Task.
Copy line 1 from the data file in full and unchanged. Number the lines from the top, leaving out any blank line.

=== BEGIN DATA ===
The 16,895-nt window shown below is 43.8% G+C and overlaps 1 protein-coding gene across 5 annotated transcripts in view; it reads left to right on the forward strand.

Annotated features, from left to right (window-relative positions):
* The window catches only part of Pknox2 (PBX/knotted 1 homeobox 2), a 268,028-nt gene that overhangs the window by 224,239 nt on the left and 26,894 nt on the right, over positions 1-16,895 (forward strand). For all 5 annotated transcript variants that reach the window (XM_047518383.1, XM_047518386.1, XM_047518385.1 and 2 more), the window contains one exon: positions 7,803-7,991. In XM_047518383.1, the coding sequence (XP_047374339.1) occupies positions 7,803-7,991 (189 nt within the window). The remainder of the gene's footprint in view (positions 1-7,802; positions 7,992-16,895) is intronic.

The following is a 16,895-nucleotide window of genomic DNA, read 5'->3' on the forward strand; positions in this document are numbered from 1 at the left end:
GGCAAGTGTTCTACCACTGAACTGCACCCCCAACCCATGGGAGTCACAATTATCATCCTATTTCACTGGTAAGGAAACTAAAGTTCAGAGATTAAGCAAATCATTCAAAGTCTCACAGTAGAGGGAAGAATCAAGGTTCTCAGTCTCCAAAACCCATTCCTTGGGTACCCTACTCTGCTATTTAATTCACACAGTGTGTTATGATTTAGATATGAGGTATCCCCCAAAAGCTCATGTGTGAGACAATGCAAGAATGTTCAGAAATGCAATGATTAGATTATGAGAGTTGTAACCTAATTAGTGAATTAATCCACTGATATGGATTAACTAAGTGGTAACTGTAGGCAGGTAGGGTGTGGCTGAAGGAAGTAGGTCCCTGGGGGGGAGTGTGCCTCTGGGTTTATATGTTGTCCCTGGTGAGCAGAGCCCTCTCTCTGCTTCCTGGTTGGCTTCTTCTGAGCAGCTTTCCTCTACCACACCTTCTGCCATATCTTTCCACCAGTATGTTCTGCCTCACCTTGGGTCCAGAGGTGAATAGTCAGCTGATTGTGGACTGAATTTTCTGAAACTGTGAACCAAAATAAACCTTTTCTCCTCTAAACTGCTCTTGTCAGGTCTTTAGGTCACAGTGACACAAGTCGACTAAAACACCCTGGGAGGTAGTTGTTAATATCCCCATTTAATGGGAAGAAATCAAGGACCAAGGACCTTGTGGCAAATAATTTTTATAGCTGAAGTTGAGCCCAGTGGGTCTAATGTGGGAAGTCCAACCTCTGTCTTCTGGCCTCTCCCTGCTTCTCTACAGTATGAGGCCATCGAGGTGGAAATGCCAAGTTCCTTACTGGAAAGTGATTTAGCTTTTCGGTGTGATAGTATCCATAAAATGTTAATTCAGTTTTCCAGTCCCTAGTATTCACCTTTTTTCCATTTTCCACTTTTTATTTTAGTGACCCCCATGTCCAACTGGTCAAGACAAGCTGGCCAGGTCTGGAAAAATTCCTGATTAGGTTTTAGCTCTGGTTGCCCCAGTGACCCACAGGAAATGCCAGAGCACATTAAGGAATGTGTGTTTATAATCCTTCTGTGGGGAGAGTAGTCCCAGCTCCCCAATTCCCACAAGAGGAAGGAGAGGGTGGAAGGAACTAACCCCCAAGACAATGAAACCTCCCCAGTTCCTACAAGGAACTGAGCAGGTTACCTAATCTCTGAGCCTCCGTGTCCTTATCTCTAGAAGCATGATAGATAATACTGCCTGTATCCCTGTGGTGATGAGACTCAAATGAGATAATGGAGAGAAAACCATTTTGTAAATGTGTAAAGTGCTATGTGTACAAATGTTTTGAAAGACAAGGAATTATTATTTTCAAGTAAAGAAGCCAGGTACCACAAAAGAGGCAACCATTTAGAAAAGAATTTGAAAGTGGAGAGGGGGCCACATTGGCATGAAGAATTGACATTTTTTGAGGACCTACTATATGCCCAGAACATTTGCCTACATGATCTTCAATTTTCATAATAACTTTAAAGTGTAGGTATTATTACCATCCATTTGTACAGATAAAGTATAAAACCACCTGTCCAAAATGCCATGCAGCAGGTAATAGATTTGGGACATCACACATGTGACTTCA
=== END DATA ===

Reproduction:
The 16,895-nt window shown below is 43.8% G+C and overlaps 1 protein-coding gene across 5 annotated transcripts in view; it reads left to right on the forward strand.